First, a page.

How bad is a leaky faucet?

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Metro Manila (CNN Philippines) — A dripping faucet isn't really a big deal for most people.

It's easy to fix: a matter of replacing a worn seal or even the entire faucet.

Besides, there isn't that much water that gets wasted, right?

Actually, a broken faucet can drip enough water in a day to make 20 bowls of instant noodles.

Bowls of noodles like the ones Benjie Abad or "Mang Urot" gives every week to homeless people and street children in West Triangle in Quezon City through his charity group "Karinderia ni Mang Urot."

Abad said he was compelled to feed the needy when in 2012, he saw two children eating chicken near a dumpster as he was walking down Quezon Avenue.

"Naisip ko na hindi dapat kumakain ng galing sa basurahan ang isang kapwa-tao," he said. "So 'yunnag-decide ako to act."

[Translation: I thought to myself that no person should eat food from a dumpster. So I decided to act.]

"Karinderia ni Mang Urot" feeds 40 to 100 people every Friday, Saturday and Sunday.

Abad said they are like a family now, where it doesn't matter whether or not one has money.

"Yung mga supposedly outcast, nafe-feel nila ngayon na merong nag-aasikaso at nagmamahal sa kanila," he said.

[Translation: Those who think of themselves as outcasts feel that they now have someone who loves and cares for them.]

Abad said there really isn't anything notable about what he does.

"Normal lang pag may nagugutompakaininkahit sinasabi ng iba na "You are a hero" [It's only normal that when somebody’s hungry, he or she must be fed, even if others say "You are a hero"]," he said.

"Feeding the hungry is not heroism," he added. "I made a pledge to my God to feed the hungry until the day I die."

Life-saving buckets

Of course, water isn't just for preparing food.

If you put a bucket under that leaking faucet for a day, there would actually be enough water to sustain the daily drinking needs of five people.

Potable water is one of the most vital resources during calamities. If people resort to drinking dirty water, they could die from serious gastrointestinal diseases.

To address this issue, members of Mu Sigma Phi, a fraternity of medical students from the University of the Philippines Manila, set up Project H2O (which stands for "Help 2 Others") to provide portable water-filtration systems to communities in need.

Project H2O’s Head, Earnest Dela Cruz, told CNN Philippines' Real Talk in April 2016 that the initiative started in 2013 following the deadly 7.2-magnitude earthquake in Bohol.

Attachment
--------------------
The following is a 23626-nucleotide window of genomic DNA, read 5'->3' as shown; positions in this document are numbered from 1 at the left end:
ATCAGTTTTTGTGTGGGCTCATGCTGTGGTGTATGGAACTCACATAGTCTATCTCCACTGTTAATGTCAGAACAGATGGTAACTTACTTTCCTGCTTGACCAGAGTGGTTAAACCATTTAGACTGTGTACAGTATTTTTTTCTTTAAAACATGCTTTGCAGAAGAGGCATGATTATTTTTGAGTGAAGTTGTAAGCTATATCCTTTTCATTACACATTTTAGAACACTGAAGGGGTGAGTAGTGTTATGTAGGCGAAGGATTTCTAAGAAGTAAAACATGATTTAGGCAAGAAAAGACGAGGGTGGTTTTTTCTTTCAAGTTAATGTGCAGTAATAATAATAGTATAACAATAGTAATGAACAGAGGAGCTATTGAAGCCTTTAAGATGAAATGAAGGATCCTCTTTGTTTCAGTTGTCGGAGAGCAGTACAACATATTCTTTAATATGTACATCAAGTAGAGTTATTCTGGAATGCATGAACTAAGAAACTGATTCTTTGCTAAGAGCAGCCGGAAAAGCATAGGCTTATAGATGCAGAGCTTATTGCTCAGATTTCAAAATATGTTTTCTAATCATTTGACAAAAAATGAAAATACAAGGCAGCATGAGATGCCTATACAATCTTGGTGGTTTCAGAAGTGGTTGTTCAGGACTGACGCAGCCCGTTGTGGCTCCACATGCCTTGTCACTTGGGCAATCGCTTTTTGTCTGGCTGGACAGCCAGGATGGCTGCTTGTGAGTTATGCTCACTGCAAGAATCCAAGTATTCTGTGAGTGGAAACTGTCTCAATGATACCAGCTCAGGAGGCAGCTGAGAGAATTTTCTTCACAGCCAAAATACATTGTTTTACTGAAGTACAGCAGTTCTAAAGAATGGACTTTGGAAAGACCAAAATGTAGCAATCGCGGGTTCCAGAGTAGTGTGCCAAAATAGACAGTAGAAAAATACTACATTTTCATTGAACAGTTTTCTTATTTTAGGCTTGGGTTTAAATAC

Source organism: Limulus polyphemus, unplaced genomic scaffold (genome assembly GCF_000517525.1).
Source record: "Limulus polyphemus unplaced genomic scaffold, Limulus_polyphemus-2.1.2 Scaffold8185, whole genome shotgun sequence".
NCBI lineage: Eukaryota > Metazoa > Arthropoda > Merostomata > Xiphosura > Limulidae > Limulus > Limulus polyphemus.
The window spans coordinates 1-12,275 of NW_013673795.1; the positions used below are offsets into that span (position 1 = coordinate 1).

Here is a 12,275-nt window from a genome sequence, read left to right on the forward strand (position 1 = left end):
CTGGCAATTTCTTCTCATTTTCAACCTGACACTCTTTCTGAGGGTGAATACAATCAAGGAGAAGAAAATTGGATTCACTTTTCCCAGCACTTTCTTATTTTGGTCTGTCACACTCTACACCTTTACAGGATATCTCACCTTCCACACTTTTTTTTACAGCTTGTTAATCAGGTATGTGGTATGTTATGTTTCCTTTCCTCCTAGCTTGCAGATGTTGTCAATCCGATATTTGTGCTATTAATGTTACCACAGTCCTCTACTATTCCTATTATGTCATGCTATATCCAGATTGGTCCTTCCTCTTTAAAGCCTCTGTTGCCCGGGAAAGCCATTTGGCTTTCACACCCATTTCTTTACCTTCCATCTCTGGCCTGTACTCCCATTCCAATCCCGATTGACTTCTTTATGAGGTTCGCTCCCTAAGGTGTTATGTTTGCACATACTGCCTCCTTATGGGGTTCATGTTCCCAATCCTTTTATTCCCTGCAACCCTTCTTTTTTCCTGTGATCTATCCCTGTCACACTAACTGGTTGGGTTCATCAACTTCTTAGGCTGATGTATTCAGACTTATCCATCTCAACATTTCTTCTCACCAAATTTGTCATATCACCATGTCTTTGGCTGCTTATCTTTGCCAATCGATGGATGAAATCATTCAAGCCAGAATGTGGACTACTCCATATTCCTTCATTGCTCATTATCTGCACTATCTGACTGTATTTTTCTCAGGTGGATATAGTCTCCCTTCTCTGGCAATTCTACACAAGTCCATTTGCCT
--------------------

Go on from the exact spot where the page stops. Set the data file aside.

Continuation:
"What our alumni found was that bottled water is a typical response and when you do that, it's very difficult to transport and afterwards, there is  a lot of clutter, which is environmentally damaging," he said.

"So we thought, there could be innovative ways on how to manage that," he added. "That's why we created a portable water-filtration device, which can convert dirty water into clean drinking water."

The device is essentially a large plastic bucket with a hole at the bottom, where a hose with a special filter is inserted.

"It's a 0.1-micron filter, similar to those filters used in dialysis machines," Mu Sigma Phi Service Community Chair, Lorenzo De Guzman, told Real Talk. "It doesn't need any source of power. It can actually be used by up to 11 families."

Dela Cruz said the filter is effective because most bacteria are 0.3 microns big. He added that with proper maintenance, the filter could last up to seven years.

Dela Cruz also said they give the units out for free to communities that need it.

"For example, in Typhoon Yolanda, we went there and gave the buckets there so that people could use the floodwater," he said.

Dela Cruz said the project now caters to far-flung communities that do not have access to clean water.

"If they reach out to us, we get their statistics." he said. "Is their illness solvable by Project H2O? And if yes, we get how many families are there in the community. So we provide this quantity of units."

He added that they monitor how the units are used together with government officials or health officers.

So the next time you see a leaky faucet in your house, remember that each drop you spill, could help feed the hungry or save a family.

Save water. Every drop counts.

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